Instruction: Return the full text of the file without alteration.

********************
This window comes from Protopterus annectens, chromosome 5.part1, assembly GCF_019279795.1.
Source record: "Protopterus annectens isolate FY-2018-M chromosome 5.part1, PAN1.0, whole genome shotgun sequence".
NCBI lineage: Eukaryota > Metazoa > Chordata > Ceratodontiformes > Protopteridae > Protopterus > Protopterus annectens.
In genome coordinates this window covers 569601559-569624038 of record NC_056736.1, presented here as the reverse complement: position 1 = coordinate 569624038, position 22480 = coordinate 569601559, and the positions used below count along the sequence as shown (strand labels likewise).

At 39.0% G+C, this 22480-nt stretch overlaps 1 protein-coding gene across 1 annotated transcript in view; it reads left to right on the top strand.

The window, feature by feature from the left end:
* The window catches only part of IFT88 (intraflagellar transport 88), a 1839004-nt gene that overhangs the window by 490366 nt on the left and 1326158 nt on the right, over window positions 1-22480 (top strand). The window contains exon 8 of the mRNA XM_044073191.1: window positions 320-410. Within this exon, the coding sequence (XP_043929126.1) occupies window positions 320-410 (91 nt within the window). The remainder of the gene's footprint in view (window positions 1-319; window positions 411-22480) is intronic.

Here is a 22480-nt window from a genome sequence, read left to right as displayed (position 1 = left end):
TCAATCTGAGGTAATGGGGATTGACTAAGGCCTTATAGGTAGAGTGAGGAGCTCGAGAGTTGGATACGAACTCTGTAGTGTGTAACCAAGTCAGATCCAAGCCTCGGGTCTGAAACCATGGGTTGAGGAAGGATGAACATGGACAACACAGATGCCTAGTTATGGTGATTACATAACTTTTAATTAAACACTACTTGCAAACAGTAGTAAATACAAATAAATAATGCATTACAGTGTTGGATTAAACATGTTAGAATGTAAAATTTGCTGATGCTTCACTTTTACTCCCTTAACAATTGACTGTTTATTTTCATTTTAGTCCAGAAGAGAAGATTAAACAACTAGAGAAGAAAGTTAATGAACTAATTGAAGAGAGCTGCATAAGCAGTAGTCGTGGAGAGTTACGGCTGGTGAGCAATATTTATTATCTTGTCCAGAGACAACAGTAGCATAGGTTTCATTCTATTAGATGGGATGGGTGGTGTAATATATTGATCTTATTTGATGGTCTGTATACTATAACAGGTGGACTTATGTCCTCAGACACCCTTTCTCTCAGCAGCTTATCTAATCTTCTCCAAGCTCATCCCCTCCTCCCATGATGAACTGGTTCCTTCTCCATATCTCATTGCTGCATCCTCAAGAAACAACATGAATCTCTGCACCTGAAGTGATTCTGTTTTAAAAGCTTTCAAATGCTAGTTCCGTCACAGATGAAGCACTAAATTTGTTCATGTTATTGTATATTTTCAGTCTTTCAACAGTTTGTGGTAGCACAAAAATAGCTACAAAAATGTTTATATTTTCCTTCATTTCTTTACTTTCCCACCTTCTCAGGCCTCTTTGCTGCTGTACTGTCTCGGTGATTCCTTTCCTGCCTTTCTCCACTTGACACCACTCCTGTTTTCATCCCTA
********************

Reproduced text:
This window comes from Protopterus annectens, chromosome 5.part1, assembly GCF_019279795.1.
Source record: "Protopterus annectens isolate FY-2018-M chromosome 5.part1, PAN1.0, whole genome shotgun sequence".
NCBI lineage: Eukaryota > Metazoa > Chordata > Ceratodontiformes > Protopteridae > Protopterus > Protopterus annectens.
In genome coordinates this window covers 569601559-569624038 of record NC_056736.1, presented here as the reverse complement: position 1 = coordinate 569624038, position 22480 = coordinate 569601559, and the positions used below count along the sequence as shown (strand labels likewise).

At 39.0% G+C, this 22480-nt stretch overlaps 1 protein-coding gene across 1 annotated transcript in view; it reads left to right on the top strand.

The window, feature by feature from the left end:
* The window catches only part of IFT88 (intraflagellar transport 88), a 1839004-nt gene that overhangs the window by 490366 nt on the left and 1326158 nt on the right, over window positions 1-22480 (top strand). The window contains exon 8 of the mRNA XM_044073191.1: window positions 320-410. Within this exon, the coding sequence (XP_043929126.1) occupies window positions 320-410 (91 nt within the window). The remainder of the gene's footprint in view (window positions 1-319; window positions 411-22480) is intronic.

Here is a 22480-nt window from a genome sequence, read left to right as displayed (position 1 = left end):
TCAATCTGAGGTAATGGGGATTGACTAAGGCCTTATAGGTAGAGTGAGGAGCTCGAGAGTTGGATACGAACTCTGTAGTGTGTAACCAAGTCAGATCCAAGCCTCGGGTCTGAAACCATGGGTTGAGGAAGGATGAACATGGACAACACAGATGCCTAGTTATGGTGATTACATAACTTTTAATTAAACACTACTTGCAAACAGTAGTAAATACAAATAAATAATGCATTACAGTGTTGGATTAAACATGTTAGAATGTAAAATTTGCTGATGCTTCACTTTTACTCCCTTAACAATTGACTGTTTATTTTCATTTTAGTCCAGAAGAGAAGATTAAACAACTAGAGAAGAAAGTTAATGAACTAATTGAAGAGAGCTGCATAAGCAGTAGTCGTGGAGAGTTACGGCTGGTGAGCAATATTTATTATCTTGTCCAGAGACAACAGTAGCATAGGTTTCATTCTATTAGATGGGATGGGTGGTGTAATATATTGATCTTATTTGATGGTCTGTATACTATAACAGGTGGACTTATGTCCTCAGACACCCTTTCTCTCAGCAGCTTATCTAATCTTCTCCAAGCTCATCCCCTCCTCCCATGATGAACTGGTTCCTTCTCCATATCTCATTGCTGCATCCTCAAGAAACAACATGAATCTCTGCACCTGAAGTGATTCTGTTTTAAAAGCTTTCAAATGCTAGTTCCGTCACAGATGAAGCACTAAATTTGTTCATGTTATTGTATATTTTCAGTCTTTCAACAGTTTGTGGTAGCACAAAAATAGCTACAAAAATGTTTATATTTTCCTTCATTTCTTTACTTTCCCACCTTCTCAGGCCTCTTTGCTGCTGTACTGTCTCGGTGATTCCTTTCCTGCCTTTCTCCACTTGACACCACTCCTGTTTTCATCCCTA